ChromaLight paint improves greenscreen results
Heath Firestone
April 27, 2023

ChromaLight paint improves greenscreen results

One of the first things that really drew my eye at NAB was the greenscreen at Zero Density’s booth. It looked… different, but a good different that made me want to know what they were using. I’ve built a few greenscreens in my day, and have done a lot of work on greenscreens, but the color of this one was just different, which intrigued me. It turns out that they were using a new chromakey paint, from a company called ChromaLight ( 

So what is it that makes ChromaLight different? Well, they say it is the perfect greenscreen developed with a few things in mind. The first is durability. If you’ve ever had a greenscreen, you have probably had to really baby your floor, roping off sections and making people wear booties to keep from scuffing it because the paint isn’t particularly durable. 

ChromaLight’s solution is a two-part paint, with a durable base coat/sealant, and a matte topcoat. The result is a durable surface that, when scuffed, reveals the base coat, which looks similar, though not as matte, but should save your key.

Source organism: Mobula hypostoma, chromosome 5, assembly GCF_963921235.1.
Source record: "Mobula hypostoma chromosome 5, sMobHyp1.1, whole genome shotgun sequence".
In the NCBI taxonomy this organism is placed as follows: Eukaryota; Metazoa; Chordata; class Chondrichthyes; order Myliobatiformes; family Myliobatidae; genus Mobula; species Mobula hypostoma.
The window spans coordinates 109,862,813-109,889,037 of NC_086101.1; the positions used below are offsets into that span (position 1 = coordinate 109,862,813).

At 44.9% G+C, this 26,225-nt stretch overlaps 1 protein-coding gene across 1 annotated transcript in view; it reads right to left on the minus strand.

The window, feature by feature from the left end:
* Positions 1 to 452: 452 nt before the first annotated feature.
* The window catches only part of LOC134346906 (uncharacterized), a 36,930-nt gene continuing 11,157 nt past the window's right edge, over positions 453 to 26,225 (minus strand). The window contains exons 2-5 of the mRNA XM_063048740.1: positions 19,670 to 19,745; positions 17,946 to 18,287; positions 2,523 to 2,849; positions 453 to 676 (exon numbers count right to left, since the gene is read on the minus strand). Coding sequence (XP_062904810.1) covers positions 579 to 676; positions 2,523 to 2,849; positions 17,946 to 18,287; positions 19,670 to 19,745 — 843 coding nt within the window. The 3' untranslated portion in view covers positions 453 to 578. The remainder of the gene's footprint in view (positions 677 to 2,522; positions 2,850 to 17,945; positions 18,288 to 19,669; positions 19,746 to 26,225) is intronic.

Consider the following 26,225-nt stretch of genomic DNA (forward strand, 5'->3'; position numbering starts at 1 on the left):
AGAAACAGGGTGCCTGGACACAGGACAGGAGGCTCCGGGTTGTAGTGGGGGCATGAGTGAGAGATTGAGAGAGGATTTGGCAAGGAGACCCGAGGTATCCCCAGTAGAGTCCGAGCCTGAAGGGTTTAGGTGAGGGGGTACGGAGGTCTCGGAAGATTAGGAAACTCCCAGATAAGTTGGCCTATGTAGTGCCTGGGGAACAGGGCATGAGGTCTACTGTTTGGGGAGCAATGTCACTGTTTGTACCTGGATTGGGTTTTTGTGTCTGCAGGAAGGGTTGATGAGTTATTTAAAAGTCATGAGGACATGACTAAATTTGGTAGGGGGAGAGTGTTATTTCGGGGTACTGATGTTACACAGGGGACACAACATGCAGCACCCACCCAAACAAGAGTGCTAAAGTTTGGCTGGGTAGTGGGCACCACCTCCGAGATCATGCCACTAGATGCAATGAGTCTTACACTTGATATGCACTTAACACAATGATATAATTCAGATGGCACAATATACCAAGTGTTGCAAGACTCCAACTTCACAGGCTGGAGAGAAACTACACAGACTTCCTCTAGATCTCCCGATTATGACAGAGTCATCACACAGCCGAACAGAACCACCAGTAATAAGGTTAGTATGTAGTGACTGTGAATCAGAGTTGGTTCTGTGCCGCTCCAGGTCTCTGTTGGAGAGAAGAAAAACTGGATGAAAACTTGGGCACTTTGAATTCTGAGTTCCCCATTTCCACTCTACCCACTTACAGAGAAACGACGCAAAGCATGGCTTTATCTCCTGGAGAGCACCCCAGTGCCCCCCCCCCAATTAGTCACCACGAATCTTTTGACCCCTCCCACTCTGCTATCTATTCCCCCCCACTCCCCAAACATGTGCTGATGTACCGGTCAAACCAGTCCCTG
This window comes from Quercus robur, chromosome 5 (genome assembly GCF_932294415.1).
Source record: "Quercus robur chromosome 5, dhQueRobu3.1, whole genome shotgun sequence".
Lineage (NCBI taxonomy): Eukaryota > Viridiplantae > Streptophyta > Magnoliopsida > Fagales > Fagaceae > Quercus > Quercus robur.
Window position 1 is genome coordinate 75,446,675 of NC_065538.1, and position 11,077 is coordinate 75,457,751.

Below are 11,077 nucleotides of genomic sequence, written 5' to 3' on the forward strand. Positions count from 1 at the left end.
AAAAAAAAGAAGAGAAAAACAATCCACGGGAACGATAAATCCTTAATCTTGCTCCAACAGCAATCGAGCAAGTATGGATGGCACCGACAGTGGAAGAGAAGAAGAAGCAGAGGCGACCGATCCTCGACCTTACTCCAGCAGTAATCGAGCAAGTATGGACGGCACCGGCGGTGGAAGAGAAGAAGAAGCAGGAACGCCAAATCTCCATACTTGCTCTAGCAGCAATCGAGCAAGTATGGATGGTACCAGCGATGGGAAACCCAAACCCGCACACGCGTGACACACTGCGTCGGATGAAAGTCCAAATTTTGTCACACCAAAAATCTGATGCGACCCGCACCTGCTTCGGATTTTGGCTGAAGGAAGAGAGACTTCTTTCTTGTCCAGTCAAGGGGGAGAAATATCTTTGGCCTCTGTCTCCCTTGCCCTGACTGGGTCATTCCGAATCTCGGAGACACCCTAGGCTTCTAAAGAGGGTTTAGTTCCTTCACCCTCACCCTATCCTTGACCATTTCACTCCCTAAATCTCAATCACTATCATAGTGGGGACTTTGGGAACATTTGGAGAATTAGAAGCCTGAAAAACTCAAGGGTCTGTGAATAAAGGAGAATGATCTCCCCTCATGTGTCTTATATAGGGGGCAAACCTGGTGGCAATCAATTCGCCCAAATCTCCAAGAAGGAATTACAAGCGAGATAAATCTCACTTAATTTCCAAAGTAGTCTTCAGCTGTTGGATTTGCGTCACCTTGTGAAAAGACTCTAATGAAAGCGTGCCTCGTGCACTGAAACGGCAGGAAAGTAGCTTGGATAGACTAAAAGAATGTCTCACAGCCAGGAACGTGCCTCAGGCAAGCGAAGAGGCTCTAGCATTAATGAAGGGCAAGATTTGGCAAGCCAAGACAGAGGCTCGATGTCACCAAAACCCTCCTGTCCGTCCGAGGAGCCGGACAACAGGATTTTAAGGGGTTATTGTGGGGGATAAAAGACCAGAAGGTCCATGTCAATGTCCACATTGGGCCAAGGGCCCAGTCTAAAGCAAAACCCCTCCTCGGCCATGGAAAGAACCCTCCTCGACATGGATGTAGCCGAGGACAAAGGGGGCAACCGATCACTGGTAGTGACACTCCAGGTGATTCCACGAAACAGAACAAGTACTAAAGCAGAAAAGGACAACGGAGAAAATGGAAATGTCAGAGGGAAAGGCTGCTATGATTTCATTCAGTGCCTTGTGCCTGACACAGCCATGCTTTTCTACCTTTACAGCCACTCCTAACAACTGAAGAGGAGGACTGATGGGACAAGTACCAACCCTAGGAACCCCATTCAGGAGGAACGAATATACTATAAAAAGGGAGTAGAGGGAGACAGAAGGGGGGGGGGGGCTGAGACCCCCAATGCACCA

ChromaLight was designed to maximize chroma performance while minimizing spill. The result is a green that, to the eye, looks a little darker than Rosco paint, and way less yellow than Pro Cyc. It just looks different, maybe shifted a little more to the blue side of the spectrum than Rosco, but it looks very green and certainly has much lower spill than with Pro Cyc. What this means in real world applications and the ability to pull a good key easily, I still have to do further tests on, but I had no problems pulling a key in the intro to the CinemaTechnica ChromaLight demo video I shot at their booth. I was also given some sample paint and am very intrigued, so expect a proper review in the near future.  

They also demonstrated bubbles being keyed in front of it, which can be tricky because of transparencies, and I imagine green spill would give you challenges along the edges or lose some of the detail. I don’t know, I’ve never tried to key bubbles before, but they looked good on the ChromaLight. Keep an eye out for the review. I’ll definitely be testing bubbles.